Philip Hallie: Now, that labyrinth, that jungle of thought and feeling is my condition, and it’s the condition not only of Vietnam veterans who came from an unpopular war, but from all veterans who just have a modicum of decency.
So, it was at this point that Hallie decided it might actually be more beneficial for him to study someone more like himself than the people of Le Chambon. He felt that they were too good for him to understand. He needed to learn from someone with his background, someone who fit his description of a “decent killer.”
But it may surprise you who he turned to for this. Remember Julius Schmähling, the German major who may have helped protect Le Chambon from Nazi reprisals? Hallie had always found himself intrigued by the major, but — in the course of writing his book — he never got Schmähling’s full story. All he knew was what the people of Le Chambon had told him or what he had read in André Trocmé’s memoirs. So, he set out to find more information and hoped that — in learning to appreciate someone as morally dubious as Schmähling — he might learn to appreciate himself a bit better too.
Unfortunately for Hallie, the major had passed away almost a decade earlier, in 1973. But his middle-aged children were willing to be interviewed. So Hallie visited them in Germany and even got to read through Schmähling’s journals. The whole time he was expecting to find some simple explanation for why the major showed mercy to so many people. Perhaps he was religious, as André had thought. Or perhaps, since he taught history and literature, he had developed some humanistic theory about the world.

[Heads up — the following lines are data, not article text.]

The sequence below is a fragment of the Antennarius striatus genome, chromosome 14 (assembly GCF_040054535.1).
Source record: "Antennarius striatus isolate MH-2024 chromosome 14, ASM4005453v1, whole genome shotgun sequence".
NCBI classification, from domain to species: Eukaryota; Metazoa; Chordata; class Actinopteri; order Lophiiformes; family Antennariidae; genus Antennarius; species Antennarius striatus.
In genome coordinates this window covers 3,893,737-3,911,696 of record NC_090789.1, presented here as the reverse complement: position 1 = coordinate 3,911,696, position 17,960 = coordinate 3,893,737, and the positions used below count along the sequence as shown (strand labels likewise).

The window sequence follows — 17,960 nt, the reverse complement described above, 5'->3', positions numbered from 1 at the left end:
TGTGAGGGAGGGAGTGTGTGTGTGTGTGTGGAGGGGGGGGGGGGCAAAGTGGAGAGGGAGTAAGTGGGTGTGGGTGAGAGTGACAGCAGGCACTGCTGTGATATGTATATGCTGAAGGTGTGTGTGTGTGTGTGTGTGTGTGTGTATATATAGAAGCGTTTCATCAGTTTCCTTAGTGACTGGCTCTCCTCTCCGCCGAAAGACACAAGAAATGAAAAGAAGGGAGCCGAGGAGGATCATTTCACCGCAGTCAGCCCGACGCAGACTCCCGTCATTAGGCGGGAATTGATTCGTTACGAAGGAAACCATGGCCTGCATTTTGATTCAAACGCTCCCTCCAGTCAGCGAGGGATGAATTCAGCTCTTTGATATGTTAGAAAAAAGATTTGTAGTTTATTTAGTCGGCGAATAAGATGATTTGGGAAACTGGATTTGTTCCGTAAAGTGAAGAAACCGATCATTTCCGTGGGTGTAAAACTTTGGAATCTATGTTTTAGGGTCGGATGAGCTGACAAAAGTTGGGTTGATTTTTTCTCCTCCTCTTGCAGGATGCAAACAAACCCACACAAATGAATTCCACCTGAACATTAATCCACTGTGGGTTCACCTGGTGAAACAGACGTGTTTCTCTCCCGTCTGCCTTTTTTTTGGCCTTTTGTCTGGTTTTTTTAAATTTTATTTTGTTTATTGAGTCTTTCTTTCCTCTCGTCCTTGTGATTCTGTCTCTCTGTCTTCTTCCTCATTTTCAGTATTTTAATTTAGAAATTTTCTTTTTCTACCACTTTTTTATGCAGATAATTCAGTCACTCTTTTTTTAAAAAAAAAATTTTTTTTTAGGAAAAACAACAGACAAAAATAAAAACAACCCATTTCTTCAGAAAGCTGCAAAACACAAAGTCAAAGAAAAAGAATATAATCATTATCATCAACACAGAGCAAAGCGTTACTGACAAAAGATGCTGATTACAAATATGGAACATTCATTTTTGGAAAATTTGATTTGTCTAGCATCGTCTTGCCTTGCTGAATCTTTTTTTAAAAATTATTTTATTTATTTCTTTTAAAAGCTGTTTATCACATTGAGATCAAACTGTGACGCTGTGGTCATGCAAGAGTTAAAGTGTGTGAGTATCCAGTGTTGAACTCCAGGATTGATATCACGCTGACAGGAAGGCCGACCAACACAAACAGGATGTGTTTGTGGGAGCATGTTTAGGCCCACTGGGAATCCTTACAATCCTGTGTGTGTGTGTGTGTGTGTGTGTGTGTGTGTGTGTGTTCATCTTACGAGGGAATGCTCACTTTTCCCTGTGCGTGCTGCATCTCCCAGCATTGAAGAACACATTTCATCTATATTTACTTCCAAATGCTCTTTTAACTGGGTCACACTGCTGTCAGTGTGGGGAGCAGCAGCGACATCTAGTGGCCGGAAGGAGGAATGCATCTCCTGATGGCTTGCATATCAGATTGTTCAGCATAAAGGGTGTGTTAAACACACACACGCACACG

But as it turned out, Schmähling was non-religious and non-ideological. According to Hallie, he was simply a person who “made room for thoughts and acts of love.” Nothing big. You definitely couldn’t call him a hero. It’s not like he saved everyone in the Haute-Loire region. Nor did he ever try to undermine Nazi objectives — or publicly disavow himself of their evil deeds. He simply wasn’t as bad as most others in his position. And his non-actions prevented the loss of perhaps thousands of lives.
Nevertheless, it’s worth noting that this interpretation has been controversial. Affording a Nazi officer any benefit of the doubt is bound to do that. And there are certainly other factors that protected the plateau that had nothing to do with Schmähling — namely its remoteness, which dis-incentivized the Nazis from stationing many troops there.
In the end, though, it seems Hallie’s study of Schmähling — which he wrote about in essays over the final years of his life — helped him accept the idea of imperfect goodness. In his words, he said, “I have learned that ethics is not simply a matter of good and evil… It is a matter of mixtures… We are not all called upon to be perfect, but we can make a little, real difference in a mainly cold and indifferent world.”
Not long after wrapping up his research into Maj. Schmähling, Hallie was struck — almost literally — by another way to look at the goodness exhibited in Le Chambon.